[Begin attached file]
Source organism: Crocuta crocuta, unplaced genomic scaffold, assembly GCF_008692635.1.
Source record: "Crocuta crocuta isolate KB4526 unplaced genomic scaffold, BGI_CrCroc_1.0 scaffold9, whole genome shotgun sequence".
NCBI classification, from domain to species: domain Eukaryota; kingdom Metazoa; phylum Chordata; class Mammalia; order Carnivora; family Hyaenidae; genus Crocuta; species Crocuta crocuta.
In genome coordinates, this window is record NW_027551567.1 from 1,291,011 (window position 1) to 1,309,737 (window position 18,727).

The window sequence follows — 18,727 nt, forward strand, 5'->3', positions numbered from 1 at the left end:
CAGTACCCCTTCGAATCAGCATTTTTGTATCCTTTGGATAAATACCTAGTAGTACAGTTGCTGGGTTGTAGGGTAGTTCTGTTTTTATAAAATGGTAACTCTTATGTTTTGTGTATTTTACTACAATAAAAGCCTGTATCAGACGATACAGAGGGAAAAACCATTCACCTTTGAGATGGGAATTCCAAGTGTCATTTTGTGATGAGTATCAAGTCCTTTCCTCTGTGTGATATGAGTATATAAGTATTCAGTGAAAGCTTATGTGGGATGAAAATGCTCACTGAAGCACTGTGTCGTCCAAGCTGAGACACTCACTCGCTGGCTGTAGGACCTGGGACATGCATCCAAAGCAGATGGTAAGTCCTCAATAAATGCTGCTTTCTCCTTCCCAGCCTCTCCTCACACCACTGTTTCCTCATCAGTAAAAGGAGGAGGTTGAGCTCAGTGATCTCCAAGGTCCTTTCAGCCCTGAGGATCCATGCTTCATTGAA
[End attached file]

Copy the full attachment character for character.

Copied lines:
Source organism: Crocuta crocuta, unplaced genomic scaffold, assembly GCF_008692635.1.
Source record: "Crocuta crocuta isolate KB4526 unplaced genomic scaffold, BGI_CrCroc_1.0 scaffold9, whole genome shotgun sequence".
NCBI classification, from domain to species: domain Eukaryota; kingdom Metazoa; phylum Chordata; class Mammalia; order Carnivora; family Hyaenidae; genus Crocuta; species Crocuta crocuta.
In genome coordinates, this window is record NW_027551567.1 from 1,291,011 (window position 1) to 1,309,737 (window position 18,727).

The window sequence follows — 18,727 nt, forward strand, 5'->3', positions numbered from 1 at the left end:
CAGTACCCCTTCGAATCAGCATTTTTGTATCCTTTGGATAAATACCTAGTAGTACAGTTGCTGGGTTGTAGGGTAGTTCTGTTTTTATAAAATGGTAACTCTTATGTTTTGTGTATTTTACTACAATAAAAGCCTGTATCAGACGATACAGAGGGAAAAACCATTCACCTTTGAGATGGGAATTCCAAGTGTCATTTTGTGATGAGTATCAAGTCCTTTCCTCTGTGTGATATGAGTATATAAGTATTCAGTGAAAGCTTATGTGGGATGAAAATGCTCACTGAAGCACTGTGTCGTCCAAGCTGAGACACTCACTCGCTGGCTGTAGGACCTGGGACATGCATCCAAAGCAGATGGTAAGTCCTCAATAAATGCTGCTTTCTCCTTCCCAGCCTCTCCTCACACCACTGTTTCCTCATCAGTAAAAGGAGGAGGTTGAGCTCAGTGATCTCCAAGGTCCTTTCAGCCCTGAGGATCCATGCTTCATTGAA